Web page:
Franklin D. Roosevelt is Harvard's most distinguished alumnus. The student publication, The Harvard Crimson, attaches no sentiment to this fact however as it strikes out boldly and bitterly at John Harvard's No. 1 Graduate now and then.

To Mr. Roosevelt and his friend, Senator Bulkley of Ohio, who edited The Crimson when the two were schoolmates together at Harvard, the paper's editorial of Monday, criticizing the President's now famous address to Congress last Friday, must not have been very encouraging news from the old alma mater.

After calling him "the unprintable" and charging that the President has usurped the very autocratic power that he condemned in the speech, the editorial went on to suggest that the country repeal the Roosevelt presidency next fall.

We are a little disappointed at The Crimson because it usually presents a rather fair and intelligent appraisal of the subject it writes about. But this editorial impresses us as such a biased bit of observation and evaluation that it seems to lose all of its effect as an intelligent criticism of the President's speech.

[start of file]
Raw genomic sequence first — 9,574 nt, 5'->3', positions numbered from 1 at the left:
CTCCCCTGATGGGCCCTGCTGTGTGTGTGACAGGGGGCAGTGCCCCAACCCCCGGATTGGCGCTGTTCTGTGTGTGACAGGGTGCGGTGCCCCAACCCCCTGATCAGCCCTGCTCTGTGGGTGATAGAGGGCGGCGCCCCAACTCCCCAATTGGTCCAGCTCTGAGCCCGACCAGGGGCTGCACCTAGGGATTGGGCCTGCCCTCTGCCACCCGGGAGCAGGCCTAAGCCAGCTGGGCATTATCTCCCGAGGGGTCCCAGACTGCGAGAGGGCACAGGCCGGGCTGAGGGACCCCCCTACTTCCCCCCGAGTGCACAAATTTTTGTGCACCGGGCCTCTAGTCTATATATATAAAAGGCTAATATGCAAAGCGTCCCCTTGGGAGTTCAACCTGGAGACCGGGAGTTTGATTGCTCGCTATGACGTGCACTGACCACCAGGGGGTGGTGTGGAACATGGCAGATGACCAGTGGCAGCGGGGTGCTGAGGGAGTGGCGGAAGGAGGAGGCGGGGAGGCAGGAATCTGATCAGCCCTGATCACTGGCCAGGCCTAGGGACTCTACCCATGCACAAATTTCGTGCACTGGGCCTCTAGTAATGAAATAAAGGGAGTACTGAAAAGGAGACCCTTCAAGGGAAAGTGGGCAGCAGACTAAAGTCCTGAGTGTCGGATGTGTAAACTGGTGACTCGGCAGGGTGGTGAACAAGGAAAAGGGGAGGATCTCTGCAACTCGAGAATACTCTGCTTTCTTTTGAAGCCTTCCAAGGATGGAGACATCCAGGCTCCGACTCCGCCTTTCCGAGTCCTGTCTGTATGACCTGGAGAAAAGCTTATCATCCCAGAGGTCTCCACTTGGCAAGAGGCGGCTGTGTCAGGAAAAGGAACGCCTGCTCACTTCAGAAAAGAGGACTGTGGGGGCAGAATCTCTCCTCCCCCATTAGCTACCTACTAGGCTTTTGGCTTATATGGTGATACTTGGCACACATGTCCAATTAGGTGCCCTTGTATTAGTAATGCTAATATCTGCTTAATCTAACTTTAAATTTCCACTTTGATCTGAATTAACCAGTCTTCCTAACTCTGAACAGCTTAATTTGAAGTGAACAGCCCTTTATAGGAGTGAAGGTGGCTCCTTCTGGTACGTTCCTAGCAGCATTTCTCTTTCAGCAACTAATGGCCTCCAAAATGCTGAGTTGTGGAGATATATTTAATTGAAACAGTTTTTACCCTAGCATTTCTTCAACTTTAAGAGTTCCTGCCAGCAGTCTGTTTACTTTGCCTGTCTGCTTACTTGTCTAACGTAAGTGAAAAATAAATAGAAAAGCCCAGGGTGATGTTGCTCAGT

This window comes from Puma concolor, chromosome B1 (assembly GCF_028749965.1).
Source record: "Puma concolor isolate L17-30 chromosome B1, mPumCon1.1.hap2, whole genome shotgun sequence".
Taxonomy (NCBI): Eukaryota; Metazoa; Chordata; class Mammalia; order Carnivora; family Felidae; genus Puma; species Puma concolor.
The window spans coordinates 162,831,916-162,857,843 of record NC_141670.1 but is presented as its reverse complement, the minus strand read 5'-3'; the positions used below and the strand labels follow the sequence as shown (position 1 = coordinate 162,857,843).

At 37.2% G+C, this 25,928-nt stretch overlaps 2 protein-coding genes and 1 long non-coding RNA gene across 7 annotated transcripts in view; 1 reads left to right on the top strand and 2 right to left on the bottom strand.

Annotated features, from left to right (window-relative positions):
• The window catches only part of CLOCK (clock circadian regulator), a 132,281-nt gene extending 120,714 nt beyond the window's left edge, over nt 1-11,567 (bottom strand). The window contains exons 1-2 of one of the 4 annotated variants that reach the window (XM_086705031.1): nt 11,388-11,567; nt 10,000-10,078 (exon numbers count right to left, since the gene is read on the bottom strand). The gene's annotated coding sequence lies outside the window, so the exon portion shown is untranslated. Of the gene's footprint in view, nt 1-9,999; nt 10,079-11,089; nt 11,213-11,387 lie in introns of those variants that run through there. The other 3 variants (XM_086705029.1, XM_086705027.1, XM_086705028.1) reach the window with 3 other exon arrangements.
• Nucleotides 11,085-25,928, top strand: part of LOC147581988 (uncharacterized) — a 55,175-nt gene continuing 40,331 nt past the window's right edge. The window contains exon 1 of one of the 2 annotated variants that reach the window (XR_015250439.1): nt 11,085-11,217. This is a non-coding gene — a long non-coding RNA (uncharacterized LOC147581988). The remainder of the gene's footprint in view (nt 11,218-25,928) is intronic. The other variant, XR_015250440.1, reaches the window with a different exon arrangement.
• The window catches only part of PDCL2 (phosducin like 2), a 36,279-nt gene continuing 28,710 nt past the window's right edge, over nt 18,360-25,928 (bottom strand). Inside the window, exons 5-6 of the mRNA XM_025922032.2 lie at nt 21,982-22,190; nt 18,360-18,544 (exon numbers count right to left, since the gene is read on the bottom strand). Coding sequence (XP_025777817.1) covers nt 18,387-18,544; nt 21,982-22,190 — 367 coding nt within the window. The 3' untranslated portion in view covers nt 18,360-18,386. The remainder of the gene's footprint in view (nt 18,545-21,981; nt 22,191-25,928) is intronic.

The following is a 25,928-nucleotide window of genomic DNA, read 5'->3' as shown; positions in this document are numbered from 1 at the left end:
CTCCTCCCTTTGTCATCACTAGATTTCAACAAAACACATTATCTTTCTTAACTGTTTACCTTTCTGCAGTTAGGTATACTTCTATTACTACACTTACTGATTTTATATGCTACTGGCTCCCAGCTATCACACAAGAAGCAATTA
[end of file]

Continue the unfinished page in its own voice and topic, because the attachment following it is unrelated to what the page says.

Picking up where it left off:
Frankly, we liked the speech primarily because it was chucked full of fight and vigor. Mr. Roosevelt socked it to 'cm in the language we like to hear. We hasten to add that we have never been in sympathy with all of the President's program. We have come to think, however, that Mr. Roosevelt is making a sincere try to do something for the common people of the land.


The Crimson's criticism seems to be the reflection of the rich man's point of view. Of course Harvard is a rich man's college. The editorial, for instance, gave the President no credit for establishing the Home Owner's Loan Corporation to save impoverished home owners; the CCC for taking thousands of the land's youth off city streets and out of the alums to healthy country air to lead a normal, healthy life and at the same time earn a little money; for the NYA which is aiding 1650 students on our own campus in their quest for an education.

The whole piece seemed to be a reaction of one who was sore because one of the boys wasn't playing the game according to instructions. And of course the game we refer to is the rich man's game. --Ohio State Lantern